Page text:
Joris A. Veltman and Bert B.A. de Vries contributed equally to this work.
Genomic microarrays in mental retardation: A practical workflow for diagnostic applications†
Article first published online: 9 DEC 2008
© 2008 Wiley-Liss, Inc.
Volume 30, Issue 3, pages 283–292, March 2009
How to Cite
Koolen, D. A., Pfundt, R., de Leeuw, N., Hehir-Kwa, J. Y., Nillesen, W. M., Neefs, I., Scheltinga, I., Sistermans, E., Smeets, D., Brunner, H. G., van Kessel, A. G., Veltman, J. A. and de Vries, B. B.A. (2009), Genomic microarrays in mental retardation: A practical workflow for diagnostic applications. Hum. Mutat., 30: 283–292. doi: 10.1002/humu.20883
Communicated by Paolo M. Fortina
- Issue published online: 24 FEB 2009
- Article first published online: 9 DEC 2008
- Manuscript Accepted: 23 JUL 2008
- Manuscript Received: 18 MAY 2008
- Dutch Brain Foundation (HsN)
- European Commission AnEUploidy project under FP6. Grant Number: LSHG-CT-2006-037627
- Netherlands Organisation for Health Research and Development. Grant Numbers: ZonMW 907-00-058, ZonMW 917-86-319, ZonMW 920-03-338, ZonMW 917-66-363
- array CGH;
- copy number variation;
- intellectual disability;
- mental retardation;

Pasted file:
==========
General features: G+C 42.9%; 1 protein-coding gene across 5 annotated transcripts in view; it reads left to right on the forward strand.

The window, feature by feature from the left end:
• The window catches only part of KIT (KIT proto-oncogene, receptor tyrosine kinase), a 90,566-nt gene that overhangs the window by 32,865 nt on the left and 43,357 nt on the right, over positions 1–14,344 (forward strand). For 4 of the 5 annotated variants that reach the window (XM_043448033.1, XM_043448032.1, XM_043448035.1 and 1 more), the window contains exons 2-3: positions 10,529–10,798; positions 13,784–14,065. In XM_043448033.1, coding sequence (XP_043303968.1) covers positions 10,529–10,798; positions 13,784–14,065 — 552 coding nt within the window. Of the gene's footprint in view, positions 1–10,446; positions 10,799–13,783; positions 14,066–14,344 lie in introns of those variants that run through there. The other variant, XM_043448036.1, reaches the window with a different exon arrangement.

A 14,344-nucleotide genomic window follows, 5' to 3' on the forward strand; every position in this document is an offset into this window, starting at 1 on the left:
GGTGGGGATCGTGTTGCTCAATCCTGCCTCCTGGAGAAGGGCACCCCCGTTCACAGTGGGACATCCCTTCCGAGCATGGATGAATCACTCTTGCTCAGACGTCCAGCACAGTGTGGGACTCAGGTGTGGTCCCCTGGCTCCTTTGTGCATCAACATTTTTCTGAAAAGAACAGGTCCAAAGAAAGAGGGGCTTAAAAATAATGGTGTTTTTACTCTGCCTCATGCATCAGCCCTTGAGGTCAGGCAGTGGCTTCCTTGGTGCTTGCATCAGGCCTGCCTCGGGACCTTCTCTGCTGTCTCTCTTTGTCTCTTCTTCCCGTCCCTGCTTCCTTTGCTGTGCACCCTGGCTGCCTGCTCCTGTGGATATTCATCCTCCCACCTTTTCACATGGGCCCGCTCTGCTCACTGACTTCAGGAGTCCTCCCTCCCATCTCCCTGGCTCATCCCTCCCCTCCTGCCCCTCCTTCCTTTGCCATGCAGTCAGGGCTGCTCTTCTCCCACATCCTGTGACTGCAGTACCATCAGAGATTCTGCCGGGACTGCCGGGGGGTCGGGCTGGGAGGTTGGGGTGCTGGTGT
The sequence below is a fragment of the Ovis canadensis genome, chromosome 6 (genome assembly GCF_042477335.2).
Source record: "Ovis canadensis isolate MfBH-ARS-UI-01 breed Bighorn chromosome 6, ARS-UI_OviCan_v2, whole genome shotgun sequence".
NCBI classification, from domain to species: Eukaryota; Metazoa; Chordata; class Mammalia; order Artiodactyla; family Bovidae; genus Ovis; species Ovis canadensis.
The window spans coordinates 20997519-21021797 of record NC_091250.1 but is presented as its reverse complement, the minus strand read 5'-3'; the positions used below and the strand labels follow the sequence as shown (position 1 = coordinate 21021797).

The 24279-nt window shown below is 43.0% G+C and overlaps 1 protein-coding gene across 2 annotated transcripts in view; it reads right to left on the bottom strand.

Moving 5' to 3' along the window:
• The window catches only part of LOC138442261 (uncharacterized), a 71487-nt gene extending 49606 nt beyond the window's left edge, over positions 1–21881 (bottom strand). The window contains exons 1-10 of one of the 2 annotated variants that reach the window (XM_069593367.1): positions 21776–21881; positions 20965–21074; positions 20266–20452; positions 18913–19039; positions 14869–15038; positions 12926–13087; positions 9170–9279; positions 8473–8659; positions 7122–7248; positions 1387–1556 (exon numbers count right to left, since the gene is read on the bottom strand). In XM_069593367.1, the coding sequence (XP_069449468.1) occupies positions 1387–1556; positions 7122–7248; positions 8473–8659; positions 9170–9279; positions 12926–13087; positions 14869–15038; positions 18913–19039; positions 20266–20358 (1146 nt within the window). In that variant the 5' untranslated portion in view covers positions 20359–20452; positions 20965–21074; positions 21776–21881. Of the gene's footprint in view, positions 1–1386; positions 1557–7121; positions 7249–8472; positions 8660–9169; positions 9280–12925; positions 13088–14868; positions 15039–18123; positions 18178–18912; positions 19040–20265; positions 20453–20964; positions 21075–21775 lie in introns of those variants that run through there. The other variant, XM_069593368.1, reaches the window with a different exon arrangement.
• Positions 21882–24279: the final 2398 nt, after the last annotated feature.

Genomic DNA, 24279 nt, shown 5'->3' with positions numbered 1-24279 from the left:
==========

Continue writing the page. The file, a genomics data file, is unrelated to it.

Microarray-based copy number analysis has found its way into routine clinical practice, predominantly for the diagnosis of patients with unexplained mental retardation. However, the clinical interpretation of submicroscopic copy number variants (CNVs) is complicated by the fact that many CNVs are also present in the general population. Here we introduce and discuss a workflow that can be used in routine diagnostics to assess the clinical significance of the CNVs identified. We applied this scheme to our cohort of 386 individuals with unexplained mental retardation tested using a genome-wide tiling-resolution DNA microarray and to 978 additional patients with mental retardation reported in 15 genome-wide microarray studies extracted from the literature. In our cohort of 386 patients we identified 25 clinically significant copy number losses (median size 2.6 Mb), nine copy number gains (median size 2.0 Mb), and one mosaic numerical chromosome aberration. Accordingly, the overall diagnostic yield of clinically significant CNVs was 9.1%. Taken together, our cohort and the patients described in the literature include a total of 1,364 analyses of DNA copy number in which a total of 11.2% (71.9% losses, 19.6% gains, 8.5% complex) could be identified, reflecting the overall diagnostic yield of clinically significant CNVs in individuals with unexplained mental retardation. Hum Mutat 0, 1–10, 2008. © 2008 Wiley-Liss, Inc.